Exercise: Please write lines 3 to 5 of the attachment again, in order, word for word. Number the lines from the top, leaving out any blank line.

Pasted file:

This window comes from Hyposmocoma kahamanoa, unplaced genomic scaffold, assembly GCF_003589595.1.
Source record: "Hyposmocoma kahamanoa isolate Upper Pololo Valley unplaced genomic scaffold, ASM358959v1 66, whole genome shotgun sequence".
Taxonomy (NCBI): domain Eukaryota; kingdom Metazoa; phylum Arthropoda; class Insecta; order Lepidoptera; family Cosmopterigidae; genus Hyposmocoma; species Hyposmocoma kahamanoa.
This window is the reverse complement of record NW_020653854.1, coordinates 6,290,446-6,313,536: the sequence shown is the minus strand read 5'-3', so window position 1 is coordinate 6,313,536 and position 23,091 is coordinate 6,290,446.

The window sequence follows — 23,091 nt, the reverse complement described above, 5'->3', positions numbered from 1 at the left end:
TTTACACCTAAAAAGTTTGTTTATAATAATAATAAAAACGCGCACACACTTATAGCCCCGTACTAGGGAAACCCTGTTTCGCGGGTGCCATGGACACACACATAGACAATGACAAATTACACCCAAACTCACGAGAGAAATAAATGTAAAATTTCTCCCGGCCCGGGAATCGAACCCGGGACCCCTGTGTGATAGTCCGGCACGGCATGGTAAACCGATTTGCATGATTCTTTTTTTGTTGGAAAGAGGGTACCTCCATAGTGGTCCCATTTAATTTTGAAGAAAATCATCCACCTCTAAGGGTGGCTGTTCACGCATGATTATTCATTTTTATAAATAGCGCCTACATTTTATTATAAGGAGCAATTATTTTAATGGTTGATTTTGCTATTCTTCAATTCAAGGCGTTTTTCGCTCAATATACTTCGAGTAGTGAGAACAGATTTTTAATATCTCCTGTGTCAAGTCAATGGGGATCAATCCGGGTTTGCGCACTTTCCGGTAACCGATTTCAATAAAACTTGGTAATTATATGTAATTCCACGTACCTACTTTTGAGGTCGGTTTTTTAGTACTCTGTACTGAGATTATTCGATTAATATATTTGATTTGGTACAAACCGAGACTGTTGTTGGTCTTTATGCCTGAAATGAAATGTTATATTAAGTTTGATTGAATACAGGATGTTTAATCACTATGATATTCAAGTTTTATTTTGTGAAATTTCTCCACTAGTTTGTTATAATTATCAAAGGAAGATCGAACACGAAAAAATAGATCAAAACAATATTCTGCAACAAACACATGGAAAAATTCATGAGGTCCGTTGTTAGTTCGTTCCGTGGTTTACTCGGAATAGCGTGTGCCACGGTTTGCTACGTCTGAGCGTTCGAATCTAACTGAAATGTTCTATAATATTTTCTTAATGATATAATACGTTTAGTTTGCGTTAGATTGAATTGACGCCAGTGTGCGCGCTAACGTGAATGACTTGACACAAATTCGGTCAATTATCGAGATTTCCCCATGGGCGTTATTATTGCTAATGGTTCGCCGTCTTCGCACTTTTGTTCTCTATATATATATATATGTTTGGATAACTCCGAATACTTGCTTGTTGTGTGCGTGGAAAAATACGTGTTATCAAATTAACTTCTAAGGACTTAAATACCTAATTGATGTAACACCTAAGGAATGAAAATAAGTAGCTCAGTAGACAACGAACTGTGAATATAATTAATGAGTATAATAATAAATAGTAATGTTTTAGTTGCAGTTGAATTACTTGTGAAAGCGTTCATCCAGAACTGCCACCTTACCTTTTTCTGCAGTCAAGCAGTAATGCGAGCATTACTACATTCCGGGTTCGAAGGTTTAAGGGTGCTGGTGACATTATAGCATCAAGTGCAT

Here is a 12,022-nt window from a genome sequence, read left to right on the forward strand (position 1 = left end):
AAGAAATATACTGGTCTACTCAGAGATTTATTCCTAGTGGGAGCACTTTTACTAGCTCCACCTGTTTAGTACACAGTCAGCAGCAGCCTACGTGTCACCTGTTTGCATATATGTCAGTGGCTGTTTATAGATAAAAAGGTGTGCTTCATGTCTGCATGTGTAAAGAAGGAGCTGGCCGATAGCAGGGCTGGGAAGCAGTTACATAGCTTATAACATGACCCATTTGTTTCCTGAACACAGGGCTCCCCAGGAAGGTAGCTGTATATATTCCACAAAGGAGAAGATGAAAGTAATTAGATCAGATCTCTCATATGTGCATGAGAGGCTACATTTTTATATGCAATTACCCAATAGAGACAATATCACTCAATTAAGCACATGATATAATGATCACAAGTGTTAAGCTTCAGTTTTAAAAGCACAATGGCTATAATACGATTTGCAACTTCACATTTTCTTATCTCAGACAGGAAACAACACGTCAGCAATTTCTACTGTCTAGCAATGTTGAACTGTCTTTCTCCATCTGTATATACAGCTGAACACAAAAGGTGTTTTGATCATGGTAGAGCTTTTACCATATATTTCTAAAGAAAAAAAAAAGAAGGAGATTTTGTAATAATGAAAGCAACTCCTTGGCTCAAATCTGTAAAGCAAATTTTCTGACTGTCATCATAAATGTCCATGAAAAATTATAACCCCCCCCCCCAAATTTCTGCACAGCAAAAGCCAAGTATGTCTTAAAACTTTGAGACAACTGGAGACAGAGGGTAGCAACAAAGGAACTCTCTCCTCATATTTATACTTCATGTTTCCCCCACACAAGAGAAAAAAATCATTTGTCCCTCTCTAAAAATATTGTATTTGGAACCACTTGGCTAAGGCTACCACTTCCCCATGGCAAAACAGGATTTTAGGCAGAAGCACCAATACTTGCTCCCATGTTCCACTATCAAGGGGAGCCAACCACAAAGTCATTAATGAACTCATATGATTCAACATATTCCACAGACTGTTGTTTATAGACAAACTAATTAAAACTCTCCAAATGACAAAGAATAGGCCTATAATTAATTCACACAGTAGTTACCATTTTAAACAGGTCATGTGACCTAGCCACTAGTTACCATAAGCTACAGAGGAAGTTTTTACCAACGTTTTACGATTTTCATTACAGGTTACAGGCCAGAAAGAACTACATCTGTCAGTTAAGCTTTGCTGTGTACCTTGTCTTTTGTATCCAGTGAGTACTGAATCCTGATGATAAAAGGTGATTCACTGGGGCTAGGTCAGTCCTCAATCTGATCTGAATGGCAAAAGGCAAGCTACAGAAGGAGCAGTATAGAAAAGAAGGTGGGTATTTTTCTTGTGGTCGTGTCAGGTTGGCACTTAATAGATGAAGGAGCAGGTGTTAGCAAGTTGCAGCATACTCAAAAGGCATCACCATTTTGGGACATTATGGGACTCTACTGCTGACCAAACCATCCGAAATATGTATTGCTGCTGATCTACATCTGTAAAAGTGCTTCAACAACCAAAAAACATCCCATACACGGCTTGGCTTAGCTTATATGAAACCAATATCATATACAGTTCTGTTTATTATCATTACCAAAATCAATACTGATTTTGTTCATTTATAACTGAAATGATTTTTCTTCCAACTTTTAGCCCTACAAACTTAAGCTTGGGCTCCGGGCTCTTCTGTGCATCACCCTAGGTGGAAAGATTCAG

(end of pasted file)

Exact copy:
Taxonomy (NCBI): domain Eukaryota; kingdom Metazoa; phylum Arthropoda; class Insecta; order Lepidoptera; family Cosmopterigidae; genus Hyposmocoma; species Hyposmocoma kahamanoa.
This window is the reverse complement of record NW_020653854.1, coordinates 6,290,446-6,313,536: the sequence shown is the minus strand read 5'-3', so window position 1 is coordinate 6,313,536 and position 23,091 is coordinate 6,290,446.

The window sequence follows — 23,091 nt, the reverse complement described above, 5'->3', positions numbered from 1 at the left end: